“Draw your chair close to the precipice and I’ll tell you a story.”
—F. Scott Fitzgerald
I recently returned from a pilgrimage into Headwaters Forest in Humboldt County in northern California, where eight of us buried an earth treasure vase in the heart of old growth redwoods. We went into this remote forest 275 miles north of Green Gulch Farm by foot, crossing the line onto barricaded private land and tracking a maze of muddy logging roads for hours to reach the Headwaters grove, high in the saddle of the Elk River drainage system.
Our journey had actually begun three months earlier, when our sangha was presented with an earth treasure vase. The tradition of the treasure vase has its roots in Tibetan Buddhist practice: an earthen jar is filled with prayers and precious life-enhancing materials and buried in endangered ground, for the healing of the earth.
Our particular treasure vase was made by the monks of Thangboche Monastery in Nepal. A squat, eight-inch-high clay pot dressed in festive Tibetan silks, the vase was alive, a being ready to work. We took it with us everywhere to collect blessings and prayers: it accompanied fifth graders from Oakland as they planted redwood seedlings in the Green Gulch watershed; it traveled to meditation circles of combat veterans and peace activists. Hundreds of warm hands held the treasure jar.
Our goal was to plant this vase in endangered earth. We carried it, heavy and packed with prayer, to the front lines of the redwood nation, where forest activists have been protecting the last stand of old growth coast redwoods for the past twelve years. We forged ahead for hours, finally skirting a raw, twenty-acre clear cut to drop down into unmapped primeval forest.
We disappeared, hip-deep in drifts of decayed duff, the moist sloughed-off litter of the ancient forest. Sword ferns towered above our heads. Huckleberry and native Salal grew thick in the snapped-off crowns of dead snags. On the floor of the forest we could hardly move, so dense was the litter of downed logs. We burrowed into the wet, rotten heart of the forest, surrounded by wood-drilling beetles, carpenter ants, and columns of tunneling mites. We followed the trail of the decomposers, boring our way into the decayed core of a vast compost pile. I touched rot from the inside out. Death surrounded us, ate into us, as we pushed through the woods.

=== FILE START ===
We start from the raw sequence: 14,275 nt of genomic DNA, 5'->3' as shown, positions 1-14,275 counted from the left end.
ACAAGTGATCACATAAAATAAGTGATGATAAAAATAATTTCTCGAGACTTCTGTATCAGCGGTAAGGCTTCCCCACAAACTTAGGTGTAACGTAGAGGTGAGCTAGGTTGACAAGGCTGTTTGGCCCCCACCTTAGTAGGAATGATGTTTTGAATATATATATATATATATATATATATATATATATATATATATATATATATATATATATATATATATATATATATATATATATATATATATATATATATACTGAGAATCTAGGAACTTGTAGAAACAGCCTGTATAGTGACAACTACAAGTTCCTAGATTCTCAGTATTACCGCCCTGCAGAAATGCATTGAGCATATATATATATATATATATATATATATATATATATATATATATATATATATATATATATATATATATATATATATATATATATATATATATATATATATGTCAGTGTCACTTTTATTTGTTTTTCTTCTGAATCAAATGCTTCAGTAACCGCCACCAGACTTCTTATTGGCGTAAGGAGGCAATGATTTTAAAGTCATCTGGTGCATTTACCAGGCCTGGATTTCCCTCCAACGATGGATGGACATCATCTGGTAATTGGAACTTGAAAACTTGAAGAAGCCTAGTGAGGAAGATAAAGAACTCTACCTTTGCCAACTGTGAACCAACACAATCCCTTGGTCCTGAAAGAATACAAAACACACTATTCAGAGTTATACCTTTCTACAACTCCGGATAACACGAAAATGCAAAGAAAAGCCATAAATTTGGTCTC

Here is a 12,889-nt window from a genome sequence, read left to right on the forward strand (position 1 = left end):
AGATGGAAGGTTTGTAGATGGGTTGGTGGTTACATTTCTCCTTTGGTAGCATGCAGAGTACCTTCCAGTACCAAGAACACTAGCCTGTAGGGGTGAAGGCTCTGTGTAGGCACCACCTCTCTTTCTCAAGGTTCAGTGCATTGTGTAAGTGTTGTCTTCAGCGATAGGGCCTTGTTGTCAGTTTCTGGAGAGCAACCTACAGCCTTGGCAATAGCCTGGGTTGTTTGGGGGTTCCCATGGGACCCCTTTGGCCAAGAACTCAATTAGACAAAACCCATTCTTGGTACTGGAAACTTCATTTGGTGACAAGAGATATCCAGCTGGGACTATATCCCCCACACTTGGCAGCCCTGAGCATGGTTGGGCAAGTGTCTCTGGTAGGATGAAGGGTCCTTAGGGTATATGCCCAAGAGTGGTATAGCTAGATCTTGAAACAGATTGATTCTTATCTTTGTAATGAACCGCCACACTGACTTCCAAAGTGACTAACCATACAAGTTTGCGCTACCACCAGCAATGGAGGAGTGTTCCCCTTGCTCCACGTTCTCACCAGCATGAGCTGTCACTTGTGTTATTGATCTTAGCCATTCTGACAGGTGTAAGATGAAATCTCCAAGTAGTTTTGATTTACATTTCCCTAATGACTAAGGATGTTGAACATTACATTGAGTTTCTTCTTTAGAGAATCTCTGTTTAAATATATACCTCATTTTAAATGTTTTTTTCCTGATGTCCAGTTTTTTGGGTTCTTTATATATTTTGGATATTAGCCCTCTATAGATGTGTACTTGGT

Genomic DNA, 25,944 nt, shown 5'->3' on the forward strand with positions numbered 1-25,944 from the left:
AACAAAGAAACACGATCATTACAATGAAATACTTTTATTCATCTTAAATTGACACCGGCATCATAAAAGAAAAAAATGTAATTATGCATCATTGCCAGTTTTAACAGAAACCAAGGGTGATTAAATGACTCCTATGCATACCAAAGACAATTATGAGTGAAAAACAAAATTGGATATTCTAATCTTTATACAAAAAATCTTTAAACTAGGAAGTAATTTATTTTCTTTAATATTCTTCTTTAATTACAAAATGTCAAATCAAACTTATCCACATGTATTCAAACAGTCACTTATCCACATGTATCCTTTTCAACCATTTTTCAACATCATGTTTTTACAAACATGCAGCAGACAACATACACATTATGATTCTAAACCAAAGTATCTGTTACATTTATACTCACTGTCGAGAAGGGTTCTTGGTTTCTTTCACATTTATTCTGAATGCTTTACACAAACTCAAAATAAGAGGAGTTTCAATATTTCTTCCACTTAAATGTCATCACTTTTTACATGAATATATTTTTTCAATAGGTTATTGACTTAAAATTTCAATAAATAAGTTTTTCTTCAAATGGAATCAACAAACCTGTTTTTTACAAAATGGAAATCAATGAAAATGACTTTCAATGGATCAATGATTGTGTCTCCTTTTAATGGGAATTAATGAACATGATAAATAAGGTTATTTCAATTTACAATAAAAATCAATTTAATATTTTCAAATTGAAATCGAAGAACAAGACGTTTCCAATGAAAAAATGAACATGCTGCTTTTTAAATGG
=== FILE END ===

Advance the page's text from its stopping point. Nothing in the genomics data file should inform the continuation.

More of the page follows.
The old growth forest runs on rot. It is rooted in decay. A fallen tree five hundred years old takes as long to decay as it has been alive. Host to seventeen-hundred species of plants and animals in its lifetime, a dead redwood tree harbors some four thousand species of life. We too were decomposing and being recombined inside this dark palace of organisms.
After a long time we arrived at the Headwaters grove. Exhausted, we sat down beneath three-hundred-foot-high trees, some with a ten-foot girth. Cold mist blew through the forest, dripping down twisted scarves of Old Man’s Beard lichen that hung like pale shrouds from prehistoric trees. This was in the heart of the forest, and dark. When it was time, we buried the treasure vase in the woods, near the convergence of two icy streams. We dug the soil out with our bare hands. It was the richest and oldest earth I have ever handled. We covered our trace with armloads of litter. It began to rain. Underneath the drifts of rot the vase was already decomposing, radiating prayer out along the fine filaments of duff that uphold a world far beyond form and emptiness.
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